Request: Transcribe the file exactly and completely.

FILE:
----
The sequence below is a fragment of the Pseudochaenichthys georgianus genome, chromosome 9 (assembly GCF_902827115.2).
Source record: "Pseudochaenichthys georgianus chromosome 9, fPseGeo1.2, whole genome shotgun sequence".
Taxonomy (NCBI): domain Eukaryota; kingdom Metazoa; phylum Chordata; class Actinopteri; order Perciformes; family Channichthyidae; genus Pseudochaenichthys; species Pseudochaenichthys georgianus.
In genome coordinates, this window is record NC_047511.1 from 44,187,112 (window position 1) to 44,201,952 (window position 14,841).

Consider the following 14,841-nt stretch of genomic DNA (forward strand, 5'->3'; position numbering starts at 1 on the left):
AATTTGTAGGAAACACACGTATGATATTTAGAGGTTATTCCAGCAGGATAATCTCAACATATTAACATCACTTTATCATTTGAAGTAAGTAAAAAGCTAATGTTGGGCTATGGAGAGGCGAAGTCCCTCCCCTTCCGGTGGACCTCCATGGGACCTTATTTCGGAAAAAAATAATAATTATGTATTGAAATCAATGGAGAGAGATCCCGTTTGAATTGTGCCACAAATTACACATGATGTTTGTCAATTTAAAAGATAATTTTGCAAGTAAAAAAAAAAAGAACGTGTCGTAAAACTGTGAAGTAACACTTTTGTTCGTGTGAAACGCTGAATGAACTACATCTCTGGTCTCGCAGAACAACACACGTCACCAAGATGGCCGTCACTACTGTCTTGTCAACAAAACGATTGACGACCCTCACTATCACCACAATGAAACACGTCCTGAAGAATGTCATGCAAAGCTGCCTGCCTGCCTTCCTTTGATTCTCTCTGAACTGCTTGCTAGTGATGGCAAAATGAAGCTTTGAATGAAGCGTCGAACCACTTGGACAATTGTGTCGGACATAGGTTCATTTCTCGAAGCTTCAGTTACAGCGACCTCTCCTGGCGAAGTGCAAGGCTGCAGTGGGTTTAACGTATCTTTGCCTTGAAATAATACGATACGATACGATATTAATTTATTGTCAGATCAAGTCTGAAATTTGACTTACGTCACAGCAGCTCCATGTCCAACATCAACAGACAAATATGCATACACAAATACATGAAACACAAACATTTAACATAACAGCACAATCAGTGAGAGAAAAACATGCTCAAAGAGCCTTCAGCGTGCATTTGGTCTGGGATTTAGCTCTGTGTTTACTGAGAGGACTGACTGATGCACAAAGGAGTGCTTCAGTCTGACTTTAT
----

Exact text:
The sequence below is a fragment of the Pseudochaenichthys georgianus genome, chromosome 9 (assembly GCF_902827115.2).
Source record: "Pseudochaenichthys georgianus chromosome 9, fPseGeo1.2, whole genome shotgun sequence".
Taxonomy (NCBI): domain Eukaryota; kingdom Metazoa; phylum Chordata; class Actinopteri; order Perciformes; family Channichthyidae; genus Pseudochaenichthys; species Pseudochaenichthys georgianus.
In genome coordinates, this window is record NC_047511.1 from 44,187,112 (window position 1) to 44,201,952 (window position 14,841).

Consider the following 14,841-nt stretch of genomic DNA (forward strand, 5'->3'; position numbering starts at 1 on the left):
AATTTGTAGGAAACACACGTATGATATTTAGAGGTTATTCCAGCAGGATAATCTCAACATATTAACATCACTTTATCATTTGAAGTAAGTAAAAAGCTAATGTTGGGCTATGGAGAGGCGAAGTCCCTCCCCTTCCGGTGGACCTCCATGGGACCTTATTTCGGAAAAAAATAATAATTATGTATTGAAATCAATGGAGAGAGATCCCGTTTGAATTGTGCCACAAATTACACATGATGTTTGTCAATTTAAAAGATAATTTTGCAAGTAAAAAAAAAAAGAACGTGTCGTAAAACTGTGAAGTAACACTTTTGTTCGTGTGAAACGCTGAATGAACTACATCTCTGGTCTCGCAGAACAACACACGTCACCAAGATGGCCGTCACTACTGTCTTGTCAACAAAACGATTGACGACCCTCACTATCACCACAATGAAACACGTCCTGAAGAATGTCATGCAAAGCTGCCTGCCTGCCTTCCTTTGATTCTCTCTGAACTGCTTGCTAGTGATGGCAAAATGAAGCTTTGAATGAAGCGTCGAACCACTTGGACAATTGTGTCGGACATAGGTTCATTTCTCGAAGCTTCAGTTACAGCGACCTCTCCTGGCGAAGTGCAAGGCTGCAGTGGGTTTAACGTATCTTTGCCTTGAAATAATACGATACGATACGATATTAATTTATTGTCAGATCAAGTCTGAAATTTGACTTACGTCACAGCAGCTCCATGTCCAACATCAACAGACAAATATGCATACACAAATACATGAAACACAAACATTTAACATAACAGCACAATCAGTGAGAGAAAAACATGCTCAAAGAGCCTTCAGCGTGCATTTGGTCTGGGATTTAGCTCTGTGTTTACTGAGAGGACTGACTGATGCACAAAGGAGTGCTTCAGTCTGACTTTAT